There’s always that question, what else can I do? What we do is make an offer, a low-in offer, like the CD set. And that will give us an address and a credit card number. And with that, we will incorporate our first set of direct mail. With InfusionSoft, just like a regular auto responder, you can throw out a letter, or a CSD file. We’ve already got all of our letters, ready and labelled, but I don’t want to give everyone those letters. As you ascend in your customer value, you’ll get more. As you’re watching the four videos, you’ll get an offer to join my Monday Music Minute, and that’s a text message of the week program. And I created those texts in 2008. They’re like little tweets. Took me like two or three hours. What this does is it’s a unique way to get a cell phone number. You’re not meant to send them a text six months in the future just because they gave you their number unwittingly one day, but if you’re sending them a Monday Music Minute, into perpetuity, it’s okay. I’ll send 156 messages over three years, and ‘ll include little offers, so that tag-teamed with an email they got on a Wednesday, they won’t mind that.
So how do I incorporate all of these channels but in an unobtrusive way? We also give monthly CDs in the direct mail. So now I have your cell number, your direct mail, your email, your birthdays–which you can just ask for, but strategically. When they buy our products, we give them digital downloads, and I ask for their email and their birthday as their password. And then you get a birthday card from us; or a gift card, or a cookie, and in strategic ways. So we manage to get our messages into different places.
That’s brilliant. The lesson to take away from everything you just said is that so many people get online and they just focus on email. But there’s so many creative ways to use these channels, as you just shared with us. What I want everyone to take away, is doing it in a stealthy way, where it never feels wrong or dirty–like you’re just asking for stuff. We’re running out of time, but I have a couple more questions for you.
Anyone that’s in your position, that has this sophisticated of a marketing system, I don’t even have to ask to know that you’re a data driven person. You’re probably constantly measuring stuff. When people are getting started, what are the KPIs, Key Performance Indicators, metrics, whatever you want to call them, that you’re looking at regularly?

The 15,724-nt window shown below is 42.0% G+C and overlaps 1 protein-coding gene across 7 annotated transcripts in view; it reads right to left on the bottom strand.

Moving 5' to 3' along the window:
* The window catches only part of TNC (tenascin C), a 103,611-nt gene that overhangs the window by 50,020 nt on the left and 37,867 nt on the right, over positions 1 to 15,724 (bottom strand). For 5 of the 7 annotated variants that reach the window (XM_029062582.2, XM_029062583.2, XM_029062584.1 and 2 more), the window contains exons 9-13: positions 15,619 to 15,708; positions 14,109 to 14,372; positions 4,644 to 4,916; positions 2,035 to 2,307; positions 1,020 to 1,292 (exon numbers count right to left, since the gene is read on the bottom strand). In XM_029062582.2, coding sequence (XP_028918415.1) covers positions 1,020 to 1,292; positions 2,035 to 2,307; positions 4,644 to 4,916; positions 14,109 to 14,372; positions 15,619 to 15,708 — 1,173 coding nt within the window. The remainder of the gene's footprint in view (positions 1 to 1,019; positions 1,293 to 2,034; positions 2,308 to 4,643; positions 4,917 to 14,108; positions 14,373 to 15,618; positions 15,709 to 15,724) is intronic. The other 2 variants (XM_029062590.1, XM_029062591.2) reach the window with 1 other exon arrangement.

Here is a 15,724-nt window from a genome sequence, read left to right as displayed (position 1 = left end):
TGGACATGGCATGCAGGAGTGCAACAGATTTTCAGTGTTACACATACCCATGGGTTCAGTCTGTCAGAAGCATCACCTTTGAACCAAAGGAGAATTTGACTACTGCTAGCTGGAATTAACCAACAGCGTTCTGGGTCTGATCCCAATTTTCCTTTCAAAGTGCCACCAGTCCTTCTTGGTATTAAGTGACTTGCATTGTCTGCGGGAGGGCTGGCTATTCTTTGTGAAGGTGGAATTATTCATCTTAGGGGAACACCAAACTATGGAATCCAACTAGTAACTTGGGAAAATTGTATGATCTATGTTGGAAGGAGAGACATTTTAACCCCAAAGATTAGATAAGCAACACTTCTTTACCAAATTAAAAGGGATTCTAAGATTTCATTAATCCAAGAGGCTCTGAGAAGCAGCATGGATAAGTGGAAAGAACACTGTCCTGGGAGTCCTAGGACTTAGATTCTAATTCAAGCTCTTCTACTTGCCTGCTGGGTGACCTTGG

Great question. I take this approach: forest, trees, branches, leaves. Leaves are very specific things. For a beginner, to be wasting on a red versus a blue headline, that’s very leafy. If you’re sending out a million pieces of mail, it makes a difference with a million pieces. But if you’re sending out 100, changes like that won’t affect your bottom line. The bigger metrics or forest metrics are–if I plug in an email address to check the lifetime customer value, and this isn’t hard to do, for the people listening, you’ve already got a track record and customers, in InfusionSoft, we can go to reports and I can say, “tell me everybody enrolled in January 2014, and what that group is worth,” and then I divide by the number of the population in that group. That tells me that that group is worth on average $500 each. I can keep doing that, and figure out what my customers are worth. And it’s always gonna get higher. People get discouraged, but it will bring up the lifetime value down the road. If you wait a year to get ten per cent back on an investment, why not wait 60 or 90 days to get 50% back on the Internet. We can’t treat the Internet differently than other financial vehicles. It doesn’t have to get too advanced, just have a good idea of how a person is going to be worth down the road. It’ll give you more confidence. That’s a forest number. That’s big picture.
Then for tree numbers, things like, what is your opt-in conversion rate? All of those things will affect, you wanna make sure your opt-in conversions are right, your double opt-in conversions, then you’re looking at RFM data. Once they buy, it’s not over. The party starts at that first sale. RFM means Recency, Frequency, Monetary. So how long does it take for customers to come back and make their next purchase? You should focus on decreasing that number. How many sales do you get from the same customers? Monetary–how much is that person going to be worth? Knowing those numbers are huge. Because if you do want to spend a little more on these people, you have to know which ones to target; the ones that have done business with you most recently, frequently, those that spend the most. I’m looking at those metrics.